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Let $\alpha(s)$ be a regular and biregular curve in $\mathbb{R}^3$ parametrized in arc length with its curvature $k(s)$ and torsion $\tau(s)$. Then we can think of it's tangent vector $T(s)$ as another curve which range is contained on the unit sphere, let's call it $\beta(s)=\alpha'(s)$ with its curvature, say $k_1(s)$. I have to prove the following relation:

$$k_1^2=\frac {k^2+\tau^2}{k^2}$$

I've tried different approaches and I've derived some relations (maybe true as long as my calculation were right) using Frenet-Serres formula but I still cannot conclude.

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Since the following discussion addresses multiple curves $\gamma$ each which its own tangent, normal, and binormal vectors, I will distinguish 'twixt the Frenet-Serret apparatus of different curves via subscripting: thus the unit tangent vector to $\gamma$ will be denoted by $T_\gamma$ and so forth.

We are considering the curve $\beta(s)$ given as the tangent vector $T_\alpha(s)$ to the unit speed curve $\alpha(s)$, so that

$\beta(s) = T_\alpha(s) = \alpha'(s) \tag 1$

with

$\langle \beta(s), \beta(s) \rangle = \langle T_\alpha(s), T_\alpha(s) \rangle = 1, \tag 2$

and we wish to compute the curvature $\kappa_1(s)$ of $\beta(s)$. One way of addressing this is to express the Frenet-Serret apparatus of $\beta(s)$ in terms of $\alpha(s)$ and its Frenet frame $T_\alpha$, $N_\alpha$, $B_\alpha$. We recall that $s$ is the arc-length along $\alpha(s)$; however, $s$ is not in general the arc-length along $\beta(s) = T_\alpha(s)$; that is, $\beta(s)$ is not in general a unit-speed curve. We thus donote the arc-length along $\beta$ by $\sigma$; then $T_\beta$ is given by

$T_\beta(\sigma) = \beta'(\sigma) = \dfrac{dT_\alpha(s)}{ds}\dfrac{ds}{d\sigma} = \kappa(s)N_\alpha(s)\dfrac{ds}{d\sigma}, \tag 3$

and since

$\Vert T_\beta(\sigma) \Vert = \Vert N_\alpha(s) \Vert = 1, \tag 4$

it follows from (3) that

$\left \vert \kappa(s) \dfrac{ds}{d\sigma} \right \vert = \left \vert \kappa(s) \dfrac{ds}{d\sigma} \right \vert \Vert N_\alpha(s) \Vert = \left \Vert \kappa(s) \dfrac{ds}{d\sigma} N_\alpha(s) \right \Vert = \Vert T_\beta(\sigma) \Vert = 1;\tag 5$

we conclude from (5) that

$\kappa^2(s) \left ( \dfrac{ds}{d\sigma} \right )^2 = \left \vert \kappa(s) \dfrac{ds}{d\sigma} \right \vert^2 = 1, \tag 6$

a formula which we shall shortly deploy. Since $\kappa(s) > 0$, we may also write

$\kappa(s) \left \vert \dfrac{ds}{d\sigma} \right \vert = \left \vert \kappa(s) \dfrac{ds}{d\sigma} \right \vert = 1, \tag 7$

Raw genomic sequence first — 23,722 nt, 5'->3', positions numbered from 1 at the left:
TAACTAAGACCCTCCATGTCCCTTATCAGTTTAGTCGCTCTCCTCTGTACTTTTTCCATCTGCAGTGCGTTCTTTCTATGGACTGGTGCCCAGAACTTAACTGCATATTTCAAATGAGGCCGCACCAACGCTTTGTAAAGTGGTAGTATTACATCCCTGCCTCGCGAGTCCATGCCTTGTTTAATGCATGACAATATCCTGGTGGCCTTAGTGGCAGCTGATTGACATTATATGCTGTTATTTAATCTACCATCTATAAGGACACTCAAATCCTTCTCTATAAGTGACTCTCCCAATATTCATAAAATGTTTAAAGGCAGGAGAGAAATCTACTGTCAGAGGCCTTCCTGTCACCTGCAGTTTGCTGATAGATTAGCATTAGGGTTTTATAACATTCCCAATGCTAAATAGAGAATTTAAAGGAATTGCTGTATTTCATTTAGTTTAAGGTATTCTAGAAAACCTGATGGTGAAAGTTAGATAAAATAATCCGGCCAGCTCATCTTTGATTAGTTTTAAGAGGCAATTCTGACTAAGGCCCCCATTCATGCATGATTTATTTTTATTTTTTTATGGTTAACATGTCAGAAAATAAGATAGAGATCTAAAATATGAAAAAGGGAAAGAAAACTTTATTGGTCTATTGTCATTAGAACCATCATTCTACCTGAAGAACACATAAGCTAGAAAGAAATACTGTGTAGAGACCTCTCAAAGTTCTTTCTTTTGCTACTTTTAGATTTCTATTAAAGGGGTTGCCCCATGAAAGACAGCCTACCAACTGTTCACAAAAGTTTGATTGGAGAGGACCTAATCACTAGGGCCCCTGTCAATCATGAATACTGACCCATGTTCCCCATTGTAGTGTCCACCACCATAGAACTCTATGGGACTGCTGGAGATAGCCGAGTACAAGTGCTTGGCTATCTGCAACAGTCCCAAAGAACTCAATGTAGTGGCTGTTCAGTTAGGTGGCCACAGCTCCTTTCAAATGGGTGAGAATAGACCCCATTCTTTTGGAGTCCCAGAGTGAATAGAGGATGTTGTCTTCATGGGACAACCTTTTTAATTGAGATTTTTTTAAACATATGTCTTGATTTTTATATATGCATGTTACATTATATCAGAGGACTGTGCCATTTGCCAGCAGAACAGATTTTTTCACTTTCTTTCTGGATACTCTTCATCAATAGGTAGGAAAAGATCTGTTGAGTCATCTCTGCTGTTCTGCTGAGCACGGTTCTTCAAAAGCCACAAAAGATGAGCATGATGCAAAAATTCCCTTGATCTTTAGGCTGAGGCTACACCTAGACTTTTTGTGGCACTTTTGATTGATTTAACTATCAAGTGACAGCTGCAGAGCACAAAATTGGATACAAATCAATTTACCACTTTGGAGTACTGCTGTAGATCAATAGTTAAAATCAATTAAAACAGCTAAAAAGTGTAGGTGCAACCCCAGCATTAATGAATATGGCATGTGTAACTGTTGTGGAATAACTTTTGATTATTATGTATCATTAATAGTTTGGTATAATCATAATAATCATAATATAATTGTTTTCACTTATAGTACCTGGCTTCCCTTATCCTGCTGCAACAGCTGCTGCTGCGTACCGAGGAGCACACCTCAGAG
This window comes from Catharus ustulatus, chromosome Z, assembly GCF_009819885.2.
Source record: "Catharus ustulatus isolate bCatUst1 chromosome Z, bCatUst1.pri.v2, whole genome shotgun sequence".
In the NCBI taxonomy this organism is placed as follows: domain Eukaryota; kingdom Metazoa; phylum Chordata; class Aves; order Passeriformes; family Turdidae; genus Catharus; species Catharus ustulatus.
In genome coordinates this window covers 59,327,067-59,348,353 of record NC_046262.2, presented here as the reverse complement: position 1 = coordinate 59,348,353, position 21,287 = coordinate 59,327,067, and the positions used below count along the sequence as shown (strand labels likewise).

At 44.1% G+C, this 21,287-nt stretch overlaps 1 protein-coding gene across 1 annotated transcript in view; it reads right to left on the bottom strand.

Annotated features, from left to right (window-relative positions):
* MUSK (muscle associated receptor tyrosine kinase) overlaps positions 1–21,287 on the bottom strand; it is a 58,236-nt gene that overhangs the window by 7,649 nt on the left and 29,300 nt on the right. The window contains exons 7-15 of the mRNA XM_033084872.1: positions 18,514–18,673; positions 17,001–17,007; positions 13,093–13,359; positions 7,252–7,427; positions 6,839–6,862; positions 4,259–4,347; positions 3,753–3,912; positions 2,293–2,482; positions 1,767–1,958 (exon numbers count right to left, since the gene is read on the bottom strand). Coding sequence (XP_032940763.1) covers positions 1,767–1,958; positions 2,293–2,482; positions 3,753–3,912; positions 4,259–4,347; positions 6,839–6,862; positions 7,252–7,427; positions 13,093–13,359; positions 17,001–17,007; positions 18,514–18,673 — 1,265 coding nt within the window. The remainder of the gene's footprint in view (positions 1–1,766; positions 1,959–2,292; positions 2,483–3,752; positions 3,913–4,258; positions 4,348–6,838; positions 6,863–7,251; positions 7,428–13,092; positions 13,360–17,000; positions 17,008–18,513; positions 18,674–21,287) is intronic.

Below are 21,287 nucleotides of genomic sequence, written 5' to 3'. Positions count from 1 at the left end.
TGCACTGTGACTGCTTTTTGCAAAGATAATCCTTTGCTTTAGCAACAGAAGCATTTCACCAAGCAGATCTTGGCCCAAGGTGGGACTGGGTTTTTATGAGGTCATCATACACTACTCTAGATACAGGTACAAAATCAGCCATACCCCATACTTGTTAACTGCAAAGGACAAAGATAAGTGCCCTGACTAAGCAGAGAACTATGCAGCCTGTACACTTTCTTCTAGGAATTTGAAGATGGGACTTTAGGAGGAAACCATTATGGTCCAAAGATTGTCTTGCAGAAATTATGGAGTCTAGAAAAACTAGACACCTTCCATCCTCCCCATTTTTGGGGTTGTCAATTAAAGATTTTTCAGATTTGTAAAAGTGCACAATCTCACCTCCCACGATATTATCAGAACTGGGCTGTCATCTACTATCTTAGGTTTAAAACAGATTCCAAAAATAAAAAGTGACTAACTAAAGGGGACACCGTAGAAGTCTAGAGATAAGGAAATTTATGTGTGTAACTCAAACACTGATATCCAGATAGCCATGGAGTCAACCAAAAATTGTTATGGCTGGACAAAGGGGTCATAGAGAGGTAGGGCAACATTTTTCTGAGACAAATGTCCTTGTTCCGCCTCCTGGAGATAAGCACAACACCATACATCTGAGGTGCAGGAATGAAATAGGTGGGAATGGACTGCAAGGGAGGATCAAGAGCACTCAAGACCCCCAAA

and from this we see that

$\kappa(s) \dfrac{ds}{d\sigma} = \pm 1; \tag 8$

by reversing the direction of traverse of $\beta(\sigma)$ with respect to $s$ if necessary we may also assume that $ds / d\sigma > 0$, so that in fact

$\kappa(s) \dfrac{ds}{d\sigma} = 1, \tag 9$

which, though not further necessary here, is worth noting in it's own right.

We compute the curvature $\kappa_1(\sigma)$ of $\beta(\sigma)$ via the Frenet-Serret equations; as applied to $\beta(\sigma)$, we find via (3) that

$\kappa_1(\sigma) N_\beta(\sigma) = T_\beta'(\sigma) = \dfrac{d}{d\sigma} \left ( \kappa(s)N_\alpha(s)\dfrac{ds}{d\sigma} \right ); \tag{10}$

now,

$\dfrac{d}{d\sigma} \left ( \kappa(s)N_\alpha(s)\dfrac{ds}{d\sigma} \right ) = \dfrac{d}{d\sigma} \left ( \left (\kappa(s)\dfrac{ds}{d\sigma}\right )N_\alpha(s)\right )$ $= \dfrac{d}{d\sigma} \left (\kappa(s)\dfrac{ds}{d\sigma}\right ) N_\alpha(s) + \left ( \kappa(s)\dfrac{ds}{d\sigma}\right )\dfrac{d}{d\sigma} N_\alpha(s); \tag{11}$

from (8), we see that $(\kappa(s)ds / d\sigma)$ must be constant, whence

$\dfrac{d}{d\sigma} \left (\kappa(s)\dfrac{ds}{d\sigma}\right ) = 0; \tag{12}$

combining (8), (10), (11) and (12):

$\kappa_1(\sigma) N_\beta(\sigma) =\pm \dfrac{d}{d\sigma} N_\alpha(s); \tag{13}$

we proceed:

$\dfrac{dN_\alpha(s)}{d\sigma} = \dfrac{dN_\alpha(s)}{ds} \dfrac{ds}{d\sigma} = \dfrac{ds}{d\sigma} (-\kappa(s) T_\alpha(s) + \tau(s) B_\alpha(s)), \tag{14}$

by virtue of the Frenet-Serret equations for $\alpha(s)$; from (13) and(14),

$\kappa_1^2(\sigma) = (\kappa_1(\sigma) N_\beta(\sigma)) \cdot (\kappa_1(\sigma) N_\beta(\sigma)) = \left (\dfrac{d}{d\sigma} N_\alpha(s) \right) \cdot \left (\dfrac{d}{d\sigma} N_\alpha(s) \right)$ $= \left (\dfrac{ds}{d\sigma} \right )^2 (-\kappa(s) T_\alpha(s) + \tau(s) B_\alpha(s)) \cdot (-\kappa(s) T_\alpha(s) + \tau(s) B_\alpha(s))$ $= \left (\dfrac{ds}{d\sigma} \right )^2 (\kappa^2(s) + \tau^2(s)), \tag{15}$

where we have used $\Vert B_\alpha(s) \Vert = 1$, $T_\alpha(s) \cdot B_\alpha(s) = 0$ as well as (2) in this derivation. Finally, via (6),

$\kappa_1^2(\sigma) = \dfrac{\kappa^2(s) + \tau^2(s)}{\kappa^2(s)}, \tag{16}$

the desired result.

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